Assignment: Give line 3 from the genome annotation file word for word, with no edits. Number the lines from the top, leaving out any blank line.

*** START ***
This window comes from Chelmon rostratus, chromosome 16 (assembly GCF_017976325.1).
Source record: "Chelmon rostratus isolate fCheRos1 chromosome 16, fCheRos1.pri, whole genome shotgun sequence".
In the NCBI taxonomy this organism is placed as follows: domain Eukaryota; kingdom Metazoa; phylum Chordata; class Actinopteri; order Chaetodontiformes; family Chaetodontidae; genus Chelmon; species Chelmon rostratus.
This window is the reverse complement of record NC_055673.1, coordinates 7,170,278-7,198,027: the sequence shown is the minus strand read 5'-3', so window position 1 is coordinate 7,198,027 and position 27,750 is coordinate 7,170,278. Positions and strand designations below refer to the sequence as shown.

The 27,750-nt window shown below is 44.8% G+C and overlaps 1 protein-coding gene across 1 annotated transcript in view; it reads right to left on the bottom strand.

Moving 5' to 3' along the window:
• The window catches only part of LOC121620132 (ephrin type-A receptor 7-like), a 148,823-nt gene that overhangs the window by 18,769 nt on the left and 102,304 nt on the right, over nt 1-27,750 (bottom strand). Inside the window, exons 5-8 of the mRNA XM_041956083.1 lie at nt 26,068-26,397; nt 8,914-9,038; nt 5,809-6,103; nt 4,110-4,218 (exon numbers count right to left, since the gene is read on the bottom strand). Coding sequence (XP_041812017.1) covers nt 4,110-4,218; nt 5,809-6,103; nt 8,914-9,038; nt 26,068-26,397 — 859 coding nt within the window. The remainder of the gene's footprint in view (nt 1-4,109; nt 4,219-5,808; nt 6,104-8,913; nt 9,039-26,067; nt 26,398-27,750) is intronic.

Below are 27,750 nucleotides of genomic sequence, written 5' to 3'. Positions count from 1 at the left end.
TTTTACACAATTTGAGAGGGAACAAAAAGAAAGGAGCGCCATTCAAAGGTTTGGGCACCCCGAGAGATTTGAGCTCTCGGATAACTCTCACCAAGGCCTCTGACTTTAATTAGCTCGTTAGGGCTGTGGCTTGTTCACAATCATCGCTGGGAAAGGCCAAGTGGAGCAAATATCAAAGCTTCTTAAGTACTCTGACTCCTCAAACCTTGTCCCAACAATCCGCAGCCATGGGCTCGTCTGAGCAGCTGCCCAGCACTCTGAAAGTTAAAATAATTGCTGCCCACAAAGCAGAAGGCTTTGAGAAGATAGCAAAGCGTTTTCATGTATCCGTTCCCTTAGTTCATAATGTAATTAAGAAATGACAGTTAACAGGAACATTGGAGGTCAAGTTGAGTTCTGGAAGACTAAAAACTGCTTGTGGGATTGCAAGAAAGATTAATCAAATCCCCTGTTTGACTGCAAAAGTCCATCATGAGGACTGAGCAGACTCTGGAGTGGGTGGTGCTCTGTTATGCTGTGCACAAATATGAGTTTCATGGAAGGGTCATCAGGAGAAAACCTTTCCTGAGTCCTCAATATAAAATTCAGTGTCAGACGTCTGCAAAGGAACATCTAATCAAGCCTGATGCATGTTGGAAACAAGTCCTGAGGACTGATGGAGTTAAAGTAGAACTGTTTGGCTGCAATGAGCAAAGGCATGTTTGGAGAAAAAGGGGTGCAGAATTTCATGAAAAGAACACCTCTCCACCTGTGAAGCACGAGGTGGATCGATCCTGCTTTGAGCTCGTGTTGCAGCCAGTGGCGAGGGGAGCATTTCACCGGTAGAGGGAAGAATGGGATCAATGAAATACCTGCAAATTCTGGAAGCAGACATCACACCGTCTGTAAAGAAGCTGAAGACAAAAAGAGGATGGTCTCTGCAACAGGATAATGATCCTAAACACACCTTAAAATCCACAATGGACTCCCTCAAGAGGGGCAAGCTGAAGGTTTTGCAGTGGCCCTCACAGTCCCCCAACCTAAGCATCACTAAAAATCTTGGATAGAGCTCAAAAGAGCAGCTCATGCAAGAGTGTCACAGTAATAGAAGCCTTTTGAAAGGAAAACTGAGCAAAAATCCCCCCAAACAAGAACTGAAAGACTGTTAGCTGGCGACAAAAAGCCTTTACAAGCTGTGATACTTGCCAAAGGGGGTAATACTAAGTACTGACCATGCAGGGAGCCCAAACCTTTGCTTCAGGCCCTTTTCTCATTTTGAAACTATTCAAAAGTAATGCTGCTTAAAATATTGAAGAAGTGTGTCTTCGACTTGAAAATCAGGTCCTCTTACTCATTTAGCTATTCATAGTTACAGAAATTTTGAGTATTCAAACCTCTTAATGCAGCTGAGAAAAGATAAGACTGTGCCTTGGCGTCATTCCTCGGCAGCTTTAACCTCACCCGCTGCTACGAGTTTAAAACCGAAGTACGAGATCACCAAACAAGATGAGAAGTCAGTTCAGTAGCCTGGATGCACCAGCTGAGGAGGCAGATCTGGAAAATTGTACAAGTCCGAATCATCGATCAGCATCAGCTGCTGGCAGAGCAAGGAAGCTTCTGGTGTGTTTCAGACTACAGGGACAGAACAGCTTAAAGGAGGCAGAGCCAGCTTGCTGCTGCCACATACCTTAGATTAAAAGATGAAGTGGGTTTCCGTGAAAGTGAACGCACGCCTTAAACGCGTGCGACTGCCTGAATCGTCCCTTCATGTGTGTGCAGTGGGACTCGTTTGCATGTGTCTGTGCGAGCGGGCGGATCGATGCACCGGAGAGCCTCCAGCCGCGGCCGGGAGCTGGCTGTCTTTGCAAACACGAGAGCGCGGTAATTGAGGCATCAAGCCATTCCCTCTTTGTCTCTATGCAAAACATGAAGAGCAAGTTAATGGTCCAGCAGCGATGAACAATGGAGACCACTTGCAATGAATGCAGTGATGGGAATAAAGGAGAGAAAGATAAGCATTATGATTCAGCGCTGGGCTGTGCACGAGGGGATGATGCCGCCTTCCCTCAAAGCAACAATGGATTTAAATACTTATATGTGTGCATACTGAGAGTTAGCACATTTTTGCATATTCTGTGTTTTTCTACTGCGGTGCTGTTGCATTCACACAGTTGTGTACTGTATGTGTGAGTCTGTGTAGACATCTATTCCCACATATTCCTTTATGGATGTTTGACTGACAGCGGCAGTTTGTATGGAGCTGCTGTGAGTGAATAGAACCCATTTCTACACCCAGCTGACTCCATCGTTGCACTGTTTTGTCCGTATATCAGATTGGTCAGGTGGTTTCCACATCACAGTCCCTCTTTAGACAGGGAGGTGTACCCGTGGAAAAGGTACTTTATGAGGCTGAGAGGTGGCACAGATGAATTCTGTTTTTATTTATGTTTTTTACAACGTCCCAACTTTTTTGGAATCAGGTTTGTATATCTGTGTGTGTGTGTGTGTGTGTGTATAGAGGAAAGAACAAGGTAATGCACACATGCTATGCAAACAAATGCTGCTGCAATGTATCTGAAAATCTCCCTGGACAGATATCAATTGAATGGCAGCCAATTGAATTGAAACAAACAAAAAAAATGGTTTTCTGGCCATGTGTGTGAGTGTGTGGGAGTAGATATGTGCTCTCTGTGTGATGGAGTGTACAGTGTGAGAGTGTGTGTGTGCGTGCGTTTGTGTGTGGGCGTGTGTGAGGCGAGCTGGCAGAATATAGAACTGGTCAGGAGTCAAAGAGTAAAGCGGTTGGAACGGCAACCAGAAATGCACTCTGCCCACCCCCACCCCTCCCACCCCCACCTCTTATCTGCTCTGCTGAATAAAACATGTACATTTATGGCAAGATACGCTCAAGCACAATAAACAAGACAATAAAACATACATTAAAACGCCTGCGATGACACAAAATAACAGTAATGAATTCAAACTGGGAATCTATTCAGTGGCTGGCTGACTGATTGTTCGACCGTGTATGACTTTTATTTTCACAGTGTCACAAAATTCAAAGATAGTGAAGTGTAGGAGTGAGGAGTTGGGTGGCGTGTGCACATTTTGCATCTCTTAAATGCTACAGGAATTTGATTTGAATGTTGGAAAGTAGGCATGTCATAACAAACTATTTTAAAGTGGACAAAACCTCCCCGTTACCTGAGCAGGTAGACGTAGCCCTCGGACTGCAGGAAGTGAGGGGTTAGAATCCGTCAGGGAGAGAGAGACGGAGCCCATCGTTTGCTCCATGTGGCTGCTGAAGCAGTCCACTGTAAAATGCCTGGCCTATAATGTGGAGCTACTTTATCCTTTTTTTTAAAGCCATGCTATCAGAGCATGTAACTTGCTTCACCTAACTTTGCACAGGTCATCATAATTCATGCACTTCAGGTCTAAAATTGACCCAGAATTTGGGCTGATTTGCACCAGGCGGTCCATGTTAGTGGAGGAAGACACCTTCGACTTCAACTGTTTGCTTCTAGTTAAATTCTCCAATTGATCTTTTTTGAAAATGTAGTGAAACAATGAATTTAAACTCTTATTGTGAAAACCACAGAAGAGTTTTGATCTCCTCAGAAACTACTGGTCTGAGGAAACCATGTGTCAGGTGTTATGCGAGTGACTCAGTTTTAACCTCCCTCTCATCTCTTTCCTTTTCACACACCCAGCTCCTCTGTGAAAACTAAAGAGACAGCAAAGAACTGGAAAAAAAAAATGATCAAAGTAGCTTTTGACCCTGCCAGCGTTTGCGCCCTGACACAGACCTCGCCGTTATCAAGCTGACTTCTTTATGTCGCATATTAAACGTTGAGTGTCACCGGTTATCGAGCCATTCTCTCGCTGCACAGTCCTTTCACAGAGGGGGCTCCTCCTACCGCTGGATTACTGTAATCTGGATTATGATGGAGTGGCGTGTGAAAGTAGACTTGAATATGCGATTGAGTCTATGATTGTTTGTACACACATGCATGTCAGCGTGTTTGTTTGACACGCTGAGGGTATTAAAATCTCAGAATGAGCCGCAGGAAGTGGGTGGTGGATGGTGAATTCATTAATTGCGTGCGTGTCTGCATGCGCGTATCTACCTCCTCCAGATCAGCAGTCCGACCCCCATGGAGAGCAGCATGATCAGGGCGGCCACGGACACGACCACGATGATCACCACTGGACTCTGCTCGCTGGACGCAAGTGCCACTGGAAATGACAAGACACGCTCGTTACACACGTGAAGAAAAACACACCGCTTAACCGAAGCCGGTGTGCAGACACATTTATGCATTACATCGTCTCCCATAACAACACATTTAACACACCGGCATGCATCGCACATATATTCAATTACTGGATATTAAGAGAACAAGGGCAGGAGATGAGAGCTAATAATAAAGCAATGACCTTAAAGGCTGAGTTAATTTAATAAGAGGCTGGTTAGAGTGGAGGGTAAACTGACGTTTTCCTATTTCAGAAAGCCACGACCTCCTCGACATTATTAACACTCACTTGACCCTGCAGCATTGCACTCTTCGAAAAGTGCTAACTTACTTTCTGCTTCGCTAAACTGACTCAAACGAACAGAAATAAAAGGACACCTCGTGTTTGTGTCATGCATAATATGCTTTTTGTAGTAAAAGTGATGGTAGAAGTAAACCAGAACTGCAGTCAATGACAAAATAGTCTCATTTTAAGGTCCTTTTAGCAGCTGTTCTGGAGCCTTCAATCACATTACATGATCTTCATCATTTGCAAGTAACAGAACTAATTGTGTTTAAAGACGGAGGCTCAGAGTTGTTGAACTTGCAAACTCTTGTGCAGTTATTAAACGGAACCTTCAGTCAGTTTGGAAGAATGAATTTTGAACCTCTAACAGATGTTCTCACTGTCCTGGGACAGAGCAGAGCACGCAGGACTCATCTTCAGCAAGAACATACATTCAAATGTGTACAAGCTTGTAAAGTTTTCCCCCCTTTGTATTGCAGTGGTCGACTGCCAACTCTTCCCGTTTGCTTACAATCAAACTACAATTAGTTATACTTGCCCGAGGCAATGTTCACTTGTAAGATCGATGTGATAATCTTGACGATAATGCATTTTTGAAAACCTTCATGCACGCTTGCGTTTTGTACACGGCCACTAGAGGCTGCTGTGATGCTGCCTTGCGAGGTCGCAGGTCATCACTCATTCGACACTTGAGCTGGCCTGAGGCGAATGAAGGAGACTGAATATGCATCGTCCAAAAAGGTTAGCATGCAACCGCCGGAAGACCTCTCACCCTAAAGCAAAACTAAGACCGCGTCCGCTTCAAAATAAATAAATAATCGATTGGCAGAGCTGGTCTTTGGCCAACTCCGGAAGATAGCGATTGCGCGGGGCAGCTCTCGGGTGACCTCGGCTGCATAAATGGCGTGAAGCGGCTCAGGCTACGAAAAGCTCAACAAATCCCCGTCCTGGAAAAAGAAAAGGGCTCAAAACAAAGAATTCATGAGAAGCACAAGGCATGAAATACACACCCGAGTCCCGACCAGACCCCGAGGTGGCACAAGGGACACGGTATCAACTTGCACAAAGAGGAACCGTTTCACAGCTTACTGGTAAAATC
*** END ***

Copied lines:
In the NCBI taxonomy this organism is placed as follows: domain Eukaryota; kingdom Metazoa; phylum Chordata; class Actinopteri; order Chaetodontiformes; family Chaetodontidae; genus Chelmon; species Chelmon rostratus.